Fourth, the expert must not significantly biased. Trump is clearly biased—he has made it evident that his main concern is his re-election. When asked about allowing a cruise ship to disembark its passengers, his biggest worry was that it would impact his numbers. This is but one example of how he prefers untruths that he thinks help him to truths that help the county. As I noted in the previous essay, the fact that a person is biased does not entail that any specific claim they make is false—so to infer that a claim Trump makes is false because he is biased it would be to fall victim to an ad hominem. But his bias reduces his credibility.
Fifth, the area of expertise must be a legitimate area or discipline. Public health is certainly legitimate, but Trump is not in that field. Sixth, the authority must be identified. Well, we do know that Trump is saying what Trump says.
Finally, the expert needs to be honest and trustworthy. It has been established beyond all doubt that Trump is a chronic liar. His specific lies about the pandemic are being tracked by the Atlantic—a list that keeps growing. As I noted in the previous essay, the fact that a person is dishonest does not entail that any specific claim they make is false—so to infer that a claim Trump makes is false because he makes it would be to fall victim to an ad hominem. But his relentless lying destroys his credibility.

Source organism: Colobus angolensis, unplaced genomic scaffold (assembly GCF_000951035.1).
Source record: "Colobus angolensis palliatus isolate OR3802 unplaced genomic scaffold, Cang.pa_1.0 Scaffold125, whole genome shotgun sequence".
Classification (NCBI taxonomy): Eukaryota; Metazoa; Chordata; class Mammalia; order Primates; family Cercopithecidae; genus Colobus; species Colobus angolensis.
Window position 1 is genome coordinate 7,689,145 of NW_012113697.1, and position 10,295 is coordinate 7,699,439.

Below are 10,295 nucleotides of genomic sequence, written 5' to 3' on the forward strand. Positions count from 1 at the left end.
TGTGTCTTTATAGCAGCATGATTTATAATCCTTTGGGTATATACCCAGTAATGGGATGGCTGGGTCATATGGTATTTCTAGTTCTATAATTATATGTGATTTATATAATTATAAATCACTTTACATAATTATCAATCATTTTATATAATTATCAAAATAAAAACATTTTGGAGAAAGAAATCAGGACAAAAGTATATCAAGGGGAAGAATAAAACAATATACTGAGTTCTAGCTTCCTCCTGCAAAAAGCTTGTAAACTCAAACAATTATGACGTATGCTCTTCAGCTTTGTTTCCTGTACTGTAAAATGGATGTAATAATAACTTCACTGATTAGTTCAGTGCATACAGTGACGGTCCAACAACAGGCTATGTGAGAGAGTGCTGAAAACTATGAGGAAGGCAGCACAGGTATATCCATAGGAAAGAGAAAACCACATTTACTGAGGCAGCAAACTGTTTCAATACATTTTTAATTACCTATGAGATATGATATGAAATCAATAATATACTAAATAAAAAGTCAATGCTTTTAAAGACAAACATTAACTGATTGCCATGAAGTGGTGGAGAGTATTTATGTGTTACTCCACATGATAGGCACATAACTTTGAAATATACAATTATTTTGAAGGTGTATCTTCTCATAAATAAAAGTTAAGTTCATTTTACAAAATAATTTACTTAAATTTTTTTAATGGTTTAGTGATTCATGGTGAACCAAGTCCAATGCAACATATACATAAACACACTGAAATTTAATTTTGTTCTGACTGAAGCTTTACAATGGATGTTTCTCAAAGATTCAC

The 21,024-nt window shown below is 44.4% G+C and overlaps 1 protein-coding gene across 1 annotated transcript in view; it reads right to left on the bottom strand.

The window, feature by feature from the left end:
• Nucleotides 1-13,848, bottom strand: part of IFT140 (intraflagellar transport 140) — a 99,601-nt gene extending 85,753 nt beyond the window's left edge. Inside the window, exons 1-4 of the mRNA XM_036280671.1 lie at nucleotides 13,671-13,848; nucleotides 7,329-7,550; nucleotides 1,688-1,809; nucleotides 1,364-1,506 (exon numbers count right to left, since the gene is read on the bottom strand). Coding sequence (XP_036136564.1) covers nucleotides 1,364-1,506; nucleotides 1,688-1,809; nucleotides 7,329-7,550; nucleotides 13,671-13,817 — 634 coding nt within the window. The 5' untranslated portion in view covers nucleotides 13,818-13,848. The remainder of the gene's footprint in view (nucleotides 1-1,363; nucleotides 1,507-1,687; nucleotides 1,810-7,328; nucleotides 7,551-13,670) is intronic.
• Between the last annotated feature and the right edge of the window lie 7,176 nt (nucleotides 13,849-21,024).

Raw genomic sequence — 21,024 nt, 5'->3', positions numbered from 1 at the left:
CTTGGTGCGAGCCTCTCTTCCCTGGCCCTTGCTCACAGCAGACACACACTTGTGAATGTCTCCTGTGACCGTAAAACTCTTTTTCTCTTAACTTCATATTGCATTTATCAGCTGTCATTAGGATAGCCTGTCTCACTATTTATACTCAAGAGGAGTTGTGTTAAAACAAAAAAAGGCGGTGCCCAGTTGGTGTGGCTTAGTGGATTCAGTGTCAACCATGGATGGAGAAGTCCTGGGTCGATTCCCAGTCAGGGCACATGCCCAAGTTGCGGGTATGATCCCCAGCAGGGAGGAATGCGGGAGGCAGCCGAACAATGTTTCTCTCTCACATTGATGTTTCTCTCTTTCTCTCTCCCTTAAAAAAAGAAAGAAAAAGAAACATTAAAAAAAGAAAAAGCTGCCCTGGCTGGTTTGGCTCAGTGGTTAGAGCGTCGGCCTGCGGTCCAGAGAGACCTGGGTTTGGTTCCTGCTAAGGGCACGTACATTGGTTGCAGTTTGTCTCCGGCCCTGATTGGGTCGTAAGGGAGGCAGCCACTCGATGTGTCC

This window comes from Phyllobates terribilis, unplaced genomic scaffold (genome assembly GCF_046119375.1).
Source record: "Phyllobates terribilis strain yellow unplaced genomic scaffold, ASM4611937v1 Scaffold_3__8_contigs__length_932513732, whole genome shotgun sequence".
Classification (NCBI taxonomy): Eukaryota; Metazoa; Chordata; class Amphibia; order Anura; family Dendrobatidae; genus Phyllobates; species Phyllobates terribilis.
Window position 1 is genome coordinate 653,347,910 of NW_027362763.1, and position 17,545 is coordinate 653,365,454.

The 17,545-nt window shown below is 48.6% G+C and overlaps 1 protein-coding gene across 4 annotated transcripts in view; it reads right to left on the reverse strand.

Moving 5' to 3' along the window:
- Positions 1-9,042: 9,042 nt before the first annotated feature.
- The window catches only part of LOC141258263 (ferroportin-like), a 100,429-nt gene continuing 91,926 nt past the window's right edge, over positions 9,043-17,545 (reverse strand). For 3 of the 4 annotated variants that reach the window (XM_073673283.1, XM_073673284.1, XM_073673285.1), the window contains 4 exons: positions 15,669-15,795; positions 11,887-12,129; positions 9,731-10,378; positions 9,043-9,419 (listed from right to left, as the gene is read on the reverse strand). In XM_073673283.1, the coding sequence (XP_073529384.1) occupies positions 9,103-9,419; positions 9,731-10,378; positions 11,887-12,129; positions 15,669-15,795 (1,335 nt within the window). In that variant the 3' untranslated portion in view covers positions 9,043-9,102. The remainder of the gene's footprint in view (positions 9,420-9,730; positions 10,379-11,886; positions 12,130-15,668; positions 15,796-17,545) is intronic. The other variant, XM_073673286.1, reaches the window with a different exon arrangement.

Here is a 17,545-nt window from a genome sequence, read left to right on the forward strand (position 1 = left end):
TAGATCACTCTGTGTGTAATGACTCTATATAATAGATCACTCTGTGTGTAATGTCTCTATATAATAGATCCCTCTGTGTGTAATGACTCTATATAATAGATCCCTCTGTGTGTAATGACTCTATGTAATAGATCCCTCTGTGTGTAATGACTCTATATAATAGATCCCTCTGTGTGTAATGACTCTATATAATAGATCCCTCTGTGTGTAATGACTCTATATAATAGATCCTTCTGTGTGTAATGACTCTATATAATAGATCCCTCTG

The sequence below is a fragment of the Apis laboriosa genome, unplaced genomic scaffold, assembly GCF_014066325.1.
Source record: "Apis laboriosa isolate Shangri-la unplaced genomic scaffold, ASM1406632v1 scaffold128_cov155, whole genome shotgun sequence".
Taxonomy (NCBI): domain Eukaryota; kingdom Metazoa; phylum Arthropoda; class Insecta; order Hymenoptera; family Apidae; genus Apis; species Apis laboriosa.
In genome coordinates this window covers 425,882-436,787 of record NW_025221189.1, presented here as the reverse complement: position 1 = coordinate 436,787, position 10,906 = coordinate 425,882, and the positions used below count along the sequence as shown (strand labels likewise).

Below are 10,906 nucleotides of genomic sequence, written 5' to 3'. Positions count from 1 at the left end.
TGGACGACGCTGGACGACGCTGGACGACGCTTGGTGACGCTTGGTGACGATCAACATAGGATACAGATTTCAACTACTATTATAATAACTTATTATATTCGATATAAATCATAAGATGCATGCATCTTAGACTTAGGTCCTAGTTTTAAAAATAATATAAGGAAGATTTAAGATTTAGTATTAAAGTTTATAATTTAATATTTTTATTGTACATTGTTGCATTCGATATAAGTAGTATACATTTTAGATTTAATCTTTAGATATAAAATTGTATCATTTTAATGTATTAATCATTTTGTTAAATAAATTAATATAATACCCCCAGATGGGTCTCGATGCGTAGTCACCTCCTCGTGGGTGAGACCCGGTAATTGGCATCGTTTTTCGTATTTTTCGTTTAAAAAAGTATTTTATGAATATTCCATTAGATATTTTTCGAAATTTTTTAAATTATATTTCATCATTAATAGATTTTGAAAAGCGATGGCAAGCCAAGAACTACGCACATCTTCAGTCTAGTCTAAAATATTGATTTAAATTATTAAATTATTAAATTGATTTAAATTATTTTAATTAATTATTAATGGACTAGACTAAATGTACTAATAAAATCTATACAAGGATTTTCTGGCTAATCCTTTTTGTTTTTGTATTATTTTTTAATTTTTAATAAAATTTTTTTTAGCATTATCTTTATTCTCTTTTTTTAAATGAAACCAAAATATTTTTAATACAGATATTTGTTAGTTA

By applying these standards to Trump what is obvious is established by reason: if Trump and public health care experts disagree, the rational thing to do is believe the public health experts over Trump.
There are, of course, those that support Trump over the experts and have great (perhaps even absolute) faith in him. Speaking to these devoted supporters, I propose that you put your faith to the test. This will get dark, so consider this a trigger warning.
Imagine that you experience the following: “a headache that changes depending on the time of day and position of the head and gets worse over time, seizures and numbness.” You wisely decide to seek medical attention, for these are signs of a possible brain tumor. When you get to the doctor’s office, the receptionist says “you are in luck! Dr. Sanjay Gupta and President Trump are here and able to see you. Which one do you want to see?” If you believe that Trump should be trusted on public health over the medical experts, then you should choose to have Trump examine you—after all, you believe that he knows better than the medical experts. If you do not trust Trump about this and would trust Dr. Gupta, then you should trust the health experts over Trump when he contradicts them. Now, to get darker,
Suppose that you find out that you do have a brain tumor and the receptionist says “Sorry about that, but you are in luck because Dr. Gupta and President Trump are scrubbed up and ready to cut that tumor out of your head!” If you believe Trump over the medical experts in the case of COVID-19, then you accept that he is the best medical expert—so you should be happy to have him cut a hole in your head. If you are unwilling to let Trump do this, then you should not trust him over the medical experts when it comes to COVID-19.
While Trump is legally President, this does not make him a medical expert. When his claims contradict those of public health care experts, believe the experts. Believing Trump in such cases can put you and other people in danger.